Beef production Amanda Radke

What Bill Gates gets right & wrong about beef production

Bill Gates talks wrangling cattle, artificial insemination and feeding impoverished communities in Africa.

Microsoft founder Bill Gates recently visited a large cattle operation in Australia. While there, he learned about artificial insemination and the use of smartwatches to alert the cowboys of how much the cattle are drinking and when water tanks needed to be refilled.

Gates, who readily admits he’s a city boy from Seattle, writes of the experience, “I was impressed by how high tech the whole process was at Wylarah Station (a station is the Australian term for a ranch). The Australian Agricultural Company—or AACo—relies on cutting edge genomics to breed Wagyu beef cows, some of the most elite cattle in the world.

“AACo is one of the foremost experts in the developed world on tropical cattle production. Although they use innovation to raise higher quality beef that they can sell for a good price, I was more interested in learning about how their methods could help farmers in low income countries with similar climates.”

Gates shared some of the challenges of innovating the beef industry in hot, rural communities in Africa, but noted that advancements in technologies could help produce more meat and dairy to nourish people in these remote areas.

READ: Facebook founder Mark Zuckerberg visits a South Dakota ranch

He writes, “Not all of AACo’s innovative approaches could work in the poor world. It’s unlikely that every farmer in Africa will be wearing a smart watch anytime soon (if ever). But as smartphone usage continues to grow across the continent, it’s easy to imagine a future where Africans might use an app to order the perfect bull DNA or make sure their cattle are eating enough—something that an African ICT company called iCow is promoting in Kenya, Ethiopia, and Tanzania with help from our foundation. There’s a lot we can learn from Wylarah Ranch about how to more efficiently raise cattle, but I can’t ignore the big question: should we rely on animals for food at all?”

Here is where Gates starts to lose me. The ex-vegetarian buys into the notion that beef production is harmful to the environment, which couldn’t be farther from the truth.

Calorie-per-calorie, you get far more bang for your buck eating nutrient-rich meat and dairy than you would from tofu, beans or broccoli. Plus, modern beef production uses fewer natural resources than ever before!

He repeats the common misconception we’ve addressed over and over again.

Here is what Gates has to say: “Eating too much meat contributes to higher levels of obesity and heart disease, and raising animals contributes to climate change. That’s why I’ve invested in companies working on meat substitutes, which could one day eliminate the need to raise and slaughters animals entirely.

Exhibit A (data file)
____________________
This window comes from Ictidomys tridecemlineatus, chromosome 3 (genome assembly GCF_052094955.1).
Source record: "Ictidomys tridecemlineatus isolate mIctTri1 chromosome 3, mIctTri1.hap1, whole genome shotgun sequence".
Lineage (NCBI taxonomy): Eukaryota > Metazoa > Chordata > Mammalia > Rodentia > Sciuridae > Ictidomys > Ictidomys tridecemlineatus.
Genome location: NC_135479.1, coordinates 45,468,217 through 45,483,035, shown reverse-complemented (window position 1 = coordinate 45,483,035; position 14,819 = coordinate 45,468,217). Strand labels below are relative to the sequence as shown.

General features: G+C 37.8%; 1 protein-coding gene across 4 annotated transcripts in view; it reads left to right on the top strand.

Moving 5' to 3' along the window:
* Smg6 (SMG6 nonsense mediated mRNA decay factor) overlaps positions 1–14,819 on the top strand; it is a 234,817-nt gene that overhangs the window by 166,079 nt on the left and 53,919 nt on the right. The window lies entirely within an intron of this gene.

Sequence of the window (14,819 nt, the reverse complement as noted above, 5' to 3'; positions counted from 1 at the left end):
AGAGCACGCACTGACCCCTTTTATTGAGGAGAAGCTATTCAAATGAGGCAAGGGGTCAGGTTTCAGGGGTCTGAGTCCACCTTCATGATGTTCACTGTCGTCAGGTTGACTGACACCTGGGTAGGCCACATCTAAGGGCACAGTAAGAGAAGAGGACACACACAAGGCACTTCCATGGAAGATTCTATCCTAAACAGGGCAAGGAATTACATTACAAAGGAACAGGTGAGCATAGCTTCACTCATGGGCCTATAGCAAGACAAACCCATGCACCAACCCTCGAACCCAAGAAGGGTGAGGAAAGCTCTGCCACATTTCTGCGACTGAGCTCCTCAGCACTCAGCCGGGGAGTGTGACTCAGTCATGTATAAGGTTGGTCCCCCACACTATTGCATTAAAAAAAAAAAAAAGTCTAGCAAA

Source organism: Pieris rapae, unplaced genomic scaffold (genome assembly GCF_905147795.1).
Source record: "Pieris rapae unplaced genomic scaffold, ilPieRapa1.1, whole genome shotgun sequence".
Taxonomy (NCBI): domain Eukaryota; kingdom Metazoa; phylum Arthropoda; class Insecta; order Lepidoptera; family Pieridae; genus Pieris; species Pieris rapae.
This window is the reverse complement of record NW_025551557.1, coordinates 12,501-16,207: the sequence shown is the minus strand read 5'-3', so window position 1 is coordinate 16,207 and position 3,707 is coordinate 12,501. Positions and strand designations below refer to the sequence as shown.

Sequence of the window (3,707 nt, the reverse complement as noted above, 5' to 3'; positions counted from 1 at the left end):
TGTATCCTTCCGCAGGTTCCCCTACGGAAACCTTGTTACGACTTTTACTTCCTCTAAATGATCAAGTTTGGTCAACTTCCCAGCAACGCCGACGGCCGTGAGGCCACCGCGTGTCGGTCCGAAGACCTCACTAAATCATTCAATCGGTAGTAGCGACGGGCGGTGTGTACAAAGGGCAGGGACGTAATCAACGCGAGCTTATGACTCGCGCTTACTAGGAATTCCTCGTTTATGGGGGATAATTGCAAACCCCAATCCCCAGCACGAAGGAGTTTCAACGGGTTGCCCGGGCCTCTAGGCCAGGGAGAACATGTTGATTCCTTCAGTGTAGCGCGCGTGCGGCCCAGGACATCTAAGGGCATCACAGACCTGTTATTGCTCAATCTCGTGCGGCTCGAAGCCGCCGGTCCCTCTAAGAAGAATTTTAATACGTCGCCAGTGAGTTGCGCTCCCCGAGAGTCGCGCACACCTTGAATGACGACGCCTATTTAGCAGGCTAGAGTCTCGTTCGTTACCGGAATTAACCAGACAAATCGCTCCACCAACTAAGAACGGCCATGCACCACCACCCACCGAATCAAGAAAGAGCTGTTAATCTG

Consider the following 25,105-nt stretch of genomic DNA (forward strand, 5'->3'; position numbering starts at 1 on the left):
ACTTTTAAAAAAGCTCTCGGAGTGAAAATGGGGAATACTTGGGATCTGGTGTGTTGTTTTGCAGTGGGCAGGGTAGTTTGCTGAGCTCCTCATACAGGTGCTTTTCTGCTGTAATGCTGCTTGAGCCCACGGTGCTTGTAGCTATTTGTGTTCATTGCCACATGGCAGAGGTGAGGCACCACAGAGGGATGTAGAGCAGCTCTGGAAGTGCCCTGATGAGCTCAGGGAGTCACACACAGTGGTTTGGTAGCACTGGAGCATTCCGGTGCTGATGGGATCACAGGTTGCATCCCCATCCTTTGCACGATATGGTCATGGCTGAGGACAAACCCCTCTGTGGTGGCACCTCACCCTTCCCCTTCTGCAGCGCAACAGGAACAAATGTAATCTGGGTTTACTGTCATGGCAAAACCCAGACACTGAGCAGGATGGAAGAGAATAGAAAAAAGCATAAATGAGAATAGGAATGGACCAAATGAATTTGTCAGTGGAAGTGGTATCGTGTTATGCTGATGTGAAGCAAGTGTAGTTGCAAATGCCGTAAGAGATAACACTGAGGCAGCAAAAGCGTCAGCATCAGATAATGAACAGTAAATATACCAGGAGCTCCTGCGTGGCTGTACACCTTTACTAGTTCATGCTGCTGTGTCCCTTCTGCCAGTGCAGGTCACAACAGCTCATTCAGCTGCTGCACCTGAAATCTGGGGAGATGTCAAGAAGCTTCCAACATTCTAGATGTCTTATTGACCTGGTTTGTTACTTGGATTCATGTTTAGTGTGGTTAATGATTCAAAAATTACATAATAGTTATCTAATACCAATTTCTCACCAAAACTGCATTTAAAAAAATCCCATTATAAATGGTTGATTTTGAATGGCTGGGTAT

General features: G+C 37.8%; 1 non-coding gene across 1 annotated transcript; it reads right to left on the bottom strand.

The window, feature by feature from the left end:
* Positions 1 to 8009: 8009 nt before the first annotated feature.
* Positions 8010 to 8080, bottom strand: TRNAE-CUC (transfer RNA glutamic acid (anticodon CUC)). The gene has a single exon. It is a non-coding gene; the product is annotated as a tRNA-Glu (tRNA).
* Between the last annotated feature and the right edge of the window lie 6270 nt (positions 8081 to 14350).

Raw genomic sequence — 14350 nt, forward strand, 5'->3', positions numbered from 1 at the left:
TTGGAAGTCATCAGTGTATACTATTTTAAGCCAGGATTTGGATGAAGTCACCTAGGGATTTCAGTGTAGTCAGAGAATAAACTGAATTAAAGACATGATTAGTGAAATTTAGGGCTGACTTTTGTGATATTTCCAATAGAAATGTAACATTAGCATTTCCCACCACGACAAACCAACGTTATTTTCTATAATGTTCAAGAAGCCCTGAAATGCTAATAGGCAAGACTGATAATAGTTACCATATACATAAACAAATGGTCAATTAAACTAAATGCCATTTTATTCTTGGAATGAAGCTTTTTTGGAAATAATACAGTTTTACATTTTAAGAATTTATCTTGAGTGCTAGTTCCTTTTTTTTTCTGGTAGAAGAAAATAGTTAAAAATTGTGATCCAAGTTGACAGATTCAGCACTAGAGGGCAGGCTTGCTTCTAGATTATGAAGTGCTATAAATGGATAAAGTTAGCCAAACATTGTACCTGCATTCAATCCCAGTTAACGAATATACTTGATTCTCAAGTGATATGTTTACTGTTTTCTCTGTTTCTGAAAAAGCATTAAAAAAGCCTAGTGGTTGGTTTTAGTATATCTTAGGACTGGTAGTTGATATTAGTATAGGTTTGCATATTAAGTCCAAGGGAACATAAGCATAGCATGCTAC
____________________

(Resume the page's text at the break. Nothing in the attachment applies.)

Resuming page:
“Although it might be possible to get people in richer countries to eat less, we can’t expect people in low income countries to follow suit. When I went vegetarian for a year in my late 20s, all I had to do to get my daily serving of protein was buy a can of beans or a container of tofu at the grocery store. It’s not so easy for families in poor communities to get the nutrition they need.

“For them, meat and dairy are a great source of high-quality proteins that help children fully develop mentally and physically. Just 20 grams of animal protein a day can combat malnutrition, which is why our foundation’s nutrition strategy wants to get more meat, dairy, and eggs into the diets of children in Africa.”

I appreciate that he understands the nutrient punch that animal products have to offer, and he knows these African communities rely on livestock for economic prosperity.

He writes, “Cattle are also a huge economic driver in some parts of Africa. In Ethiopia alone, cattle account for 45% of their agricultural GDP. In addition, livestock can actually contribute to ecosystems by stimulating pasture growth, enhancing biodiversity, and recycling energy and nutrients.

“As more people in poor countries move into the middle class, they will likely eat more beef and drink more milk. But we can mitigate the impact of that growth on the environment by increasing production from the cows they already have. The cowboys of Wylarah Ranch have mastered the art of raising tropical cattle. I don’t know yet how African farmers can benefit from their expertise—our foundation is just starting to dig into this—but I’m excited about the possibilities.”


You can read more from Gates’ experience in Australia by clicking here and even watch a video of him wrangling cows in the outback.

I believe beef and dairy cattle play a critical role in food security and nourishing people, from the affluent to the poverty-stricken. It’s great to see folks like Gates paying attention to this industry and recognizing how these foods can improve the lives of the impoverished. If we can only change the rhetoric about livestock and the environment, we’ll be in pretty good shape.

The opinions of Amanda Radke are not necessarily those of beefmagazine.com or Penton Agriculture.

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